Wynn Resorts (Nasdaq: WYNN) reported solid fourth-quarter earnings growth Tuesday afternoon on the strength of its Wynn Macau hotel and casino. However, CEO Steve Wynn cautioned that it may not be full steam ahead in Las Vegas, causing the stock to drop 4% to $114.60 in after-hours trading.

Overall, the company reported a 23% gain in adjusted property EBITDA to $196.9 million, with Wynn Macau accounting for the entire gain. Wynn Macau itself managed a $41 million increase in EBITDA to $99.6 million, thanks primarily to growth in high-end table games play (table games turnover in the VIP segment was up to $11.2 billion from $6.6 billion). Meaning, high rollers were on the prowl. Meanwhile, hotel REVPAR (revenue per available room) was up 16.6% to $237 for the quarter.

Meanwhile, Wynn Las Vegas posted a slight decline in EBITDA to $97.3 million from $101.2 million in Q4 2006, mostly because of a lower hold percentage (read: worse luck than last year). Interestingly, table games drop was up 21%, but while the company said in its earnings release that slot handle was flat at $1.1 billion, Wynn President Ron Kramer said on the conference call that slot handle was actually down "modestly," as the closure in the past year of Wynn's north-Strip neighbors -- Elad's New Frontier and Boyd Gaming's (NYSE: BYD) Stardust -- caused a loss in walk-in traffic.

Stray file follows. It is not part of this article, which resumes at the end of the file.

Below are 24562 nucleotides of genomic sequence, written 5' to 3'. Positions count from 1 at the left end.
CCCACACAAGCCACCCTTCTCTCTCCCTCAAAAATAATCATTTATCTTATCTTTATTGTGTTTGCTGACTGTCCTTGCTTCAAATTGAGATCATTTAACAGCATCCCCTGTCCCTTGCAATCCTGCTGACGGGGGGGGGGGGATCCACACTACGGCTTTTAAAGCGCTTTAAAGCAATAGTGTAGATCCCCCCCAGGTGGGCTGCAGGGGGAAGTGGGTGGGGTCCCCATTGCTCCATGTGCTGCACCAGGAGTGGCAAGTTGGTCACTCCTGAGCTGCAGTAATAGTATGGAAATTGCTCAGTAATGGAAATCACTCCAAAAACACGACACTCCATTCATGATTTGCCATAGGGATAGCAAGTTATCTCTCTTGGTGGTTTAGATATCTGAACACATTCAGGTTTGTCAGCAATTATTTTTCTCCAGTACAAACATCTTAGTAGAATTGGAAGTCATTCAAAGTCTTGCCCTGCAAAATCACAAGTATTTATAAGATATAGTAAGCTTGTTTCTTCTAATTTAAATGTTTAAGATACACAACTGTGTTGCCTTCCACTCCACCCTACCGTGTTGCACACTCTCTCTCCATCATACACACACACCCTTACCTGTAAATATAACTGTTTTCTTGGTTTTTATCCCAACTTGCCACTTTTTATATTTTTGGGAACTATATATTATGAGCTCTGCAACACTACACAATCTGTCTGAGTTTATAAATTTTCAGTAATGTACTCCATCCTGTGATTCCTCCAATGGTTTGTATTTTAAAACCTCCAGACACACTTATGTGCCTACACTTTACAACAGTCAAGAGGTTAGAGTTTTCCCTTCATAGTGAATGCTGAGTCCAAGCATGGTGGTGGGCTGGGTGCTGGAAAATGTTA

But Kramer also said that the late December opening of Las Vegas Sands' (NYSE: LVS) Palazzo next door should help drive walk-in traffic.

In all, it was actually a pretty good quarter. That said, there is ample concern that generally weak economic conditions in the United States could impact the Las Vegas Strip, particularly the mass market consumer that make up a good portion of the businesses of MGM Mirage (NYSE: MGM) and Harrah's Entertainment. Still, though the high end of the gaming business -- the primary area where Wynn does business -- is generally considered to be more resistant to outside economic trends, Steve Wynn said that it would be "unsophisticated" to think that Las Vegas is somehow "immune" and that investors "probably should turn on the yellow light about how the Las Vegas market [should] respond."

And frankly speaking, I agree. But at the same time, I also think that after the recent industry- and marketwide nosedive, casino stocks in general might look pretty cheap right now to an opportunistic long-term investor.

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Fool contributor Jeff Hwang owns shares of Las Vegas Sands and MGM Mirage, but no other company listed above. The Fool doesn't gamble with its disclosure policy.